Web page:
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Broken Age Act I Review

  • First Released
  • Reviewed
  • PC
Jeremy Jayne on Google+

Broken Age Act I Review

Coming of age.

The review below may contain spoilers.

Elsewhere, Shay rises for another mundane day aboard the Bossa Nostra, a spaceship designed to keep him safe and free from harm. The result is a children's-paradise-turned-prison, because Shay can do little else but eat ice cream, play with toys, and receive hugs from his animatronic friends.When Vella wakes from an afternoon slumber outside her village, she knows her short life will soon be at its end. An ancient and powerful monster, Mog Chothra, is coming, and Vella will be offered as a sacrifice of appeasement. This is a high honor, both for Vella and her family.

Vella and Shay costar in Broken Age, a coming-of-age story that finds both heroes struggling to break free of their stations in life. You can switch between these two freely, and help guide Vella and Shay as the innocent worlds of their youth collapse around them to reveal the often harsh realities of adulthood. It's a somber tale, but one that is tempered by the colorful and humorous style that has become developer Double Fine's hallmark.

As a point-and-click adventure game, Broken Age charges you with logic puzzles rather than dexterity challenges. Vella decides, against the warnings of her family, to fight Mog Chothra, while Shay devises a plan to outsmart the overbearing spaceship and take control of it for himself. You accomplish both objectives by talking with others and collecting items--tasks that are punctuated with some great humor that keeps you excited to see what sorts of wacky scenarios the game will throw at you next.

Peace for Vella's village comes at a high price.

Whether you're hopping between head-shrinking teleporters or steering a spaceship by way of scarf knitting, Broken Age isn't afraid to juxtapose its more serious plot points with ridiculous activities. One puzzle finds Vella trying to extract sap from a talking tree. The tree is not forthcoming since it believes Vella is a tree-killing psychopath. Vella decides to own this title by showing the tree a hand-carved stool and describing how the wood was cut up and fashioned into furniture. Disgusted, the tree promptly expels its sappy contents.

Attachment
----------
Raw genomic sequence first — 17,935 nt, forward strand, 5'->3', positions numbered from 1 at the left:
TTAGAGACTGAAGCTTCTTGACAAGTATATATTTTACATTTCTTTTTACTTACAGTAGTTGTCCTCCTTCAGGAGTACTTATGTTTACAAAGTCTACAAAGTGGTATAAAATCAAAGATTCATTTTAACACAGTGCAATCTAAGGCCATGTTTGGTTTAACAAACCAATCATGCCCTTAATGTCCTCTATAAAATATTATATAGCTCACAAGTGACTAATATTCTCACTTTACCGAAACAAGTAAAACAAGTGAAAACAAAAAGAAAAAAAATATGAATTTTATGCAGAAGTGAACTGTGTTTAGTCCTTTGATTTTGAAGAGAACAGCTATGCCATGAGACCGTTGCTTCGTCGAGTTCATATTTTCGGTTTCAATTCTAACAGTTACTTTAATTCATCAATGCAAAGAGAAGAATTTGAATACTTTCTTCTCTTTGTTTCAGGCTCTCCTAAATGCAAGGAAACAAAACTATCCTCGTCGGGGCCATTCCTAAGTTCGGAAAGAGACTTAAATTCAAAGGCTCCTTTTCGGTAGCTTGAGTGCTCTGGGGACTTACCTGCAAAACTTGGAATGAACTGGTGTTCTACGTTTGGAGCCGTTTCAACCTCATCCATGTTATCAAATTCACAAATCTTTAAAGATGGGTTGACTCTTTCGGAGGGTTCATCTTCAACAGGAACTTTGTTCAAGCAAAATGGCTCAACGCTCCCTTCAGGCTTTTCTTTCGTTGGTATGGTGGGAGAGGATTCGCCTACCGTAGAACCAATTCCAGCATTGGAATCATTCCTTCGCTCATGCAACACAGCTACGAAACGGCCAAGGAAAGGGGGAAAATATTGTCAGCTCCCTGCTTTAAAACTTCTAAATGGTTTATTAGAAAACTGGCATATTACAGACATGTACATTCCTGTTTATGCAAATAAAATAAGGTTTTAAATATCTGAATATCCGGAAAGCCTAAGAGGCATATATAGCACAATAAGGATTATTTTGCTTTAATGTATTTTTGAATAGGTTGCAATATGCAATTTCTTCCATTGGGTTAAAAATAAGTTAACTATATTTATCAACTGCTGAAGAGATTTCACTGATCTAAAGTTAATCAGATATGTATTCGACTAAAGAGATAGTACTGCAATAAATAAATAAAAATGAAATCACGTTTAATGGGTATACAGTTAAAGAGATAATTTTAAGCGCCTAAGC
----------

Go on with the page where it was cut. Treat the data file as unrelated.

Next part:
Vella's and Shay's worlds may be silly, but they always maintain a consistent logic that helps you work out these problems. Solving a puzzle is never a matter of combining two wildly different things to make a random object unrelated to the task at hand. These puzzles may be silly, but they also make sense.

While this game has you juggling two entirely separate sets of puzzles--one for Vella and one for Shay--the puzzles themselves feel basic and their solutions are straightforward. The complexity of these puzzles does ramp up slowly as you progress further in the game, but it gets cut short when you reach Broken Age's early conclusion. Presumably, since this is only the first half of the full game, the puzzles will continue to grow more complex in the second act, but this remains to be seen.

Whether you're hopping between head-shrinking teleporters or steering a spaceship by way of scarf knitting, Broken Age isn't afraid to juxtapose its more serious plot points with ridiculous activities.

If Shay doesn't hurry, his yarn-spun friends will be trapped forever in this ice cream tomb.

When you're not worrying about brainteasers, Broken Age's vibrant world is a delight to explore. The bright, pastel coloring and soft lighting lend the game's backdrops a storybook aesthetic that complements the game's humorous writing while also contrasting with--and emphasizing--its darker plot. At times, you feel as if you're dashing through the pages of a Dr. Seuss book. Some fantastic voice work further enhances this experience, with a couple of great performances by characters seen only once or twice in the game. Hopefully, these characters will make a return in the second act.

Broken Age's world may be fun to explore, but don't get too comfortable. Just as you fall into a steady groove with its story and puzzles, the game ends. Thankfully, the ending provides some resolution while also leaving you excited for the second act. While this game functions as a stand-alone release, it's not designed to be one. This opening act has set the stage for an engrossing tale of childhood's end--let's just hope the payoff is as fulfilling.

Did you enjoy this review?

  • The Good
    Terrific voice acting
    Beautiful fairy-tale world
    Humorous writing.
    The Bad
    Puzzle solutions aren't very complex
    Stops just as it hits its stride.
    About GameSpot's Reviews
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    About the Author

    Maxwell was enchanted by the whimsical and tragic world of Broken Age. He can't wait to see how it all pays off in the second act of this modern-day fairy tale.

    Broken Age More Info

  • First Released
    • Android
    • iOS (iPhone/iPad)
    • + 6 more
    • Linux
    • Macintosh
    • Ouya
    • PC
    • PlayStation 4
    • PlayStation Vita
    Broken Age is an old-school point-and-click adventure game.
    Average Rating117 Rating(s)
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    Developed by:
    Double Fine Productions
    Published by:
    Double Fine Productions, Nordic Games Publishing
    Content is generally suitable for ages 10 and up. May contain more cartoon, fantasy or mild violence, mild language and/or minimal suggestive themes.
    Everyone 10+
    Crude Humor, Fantasy Violence, Mild Blood, Mild Language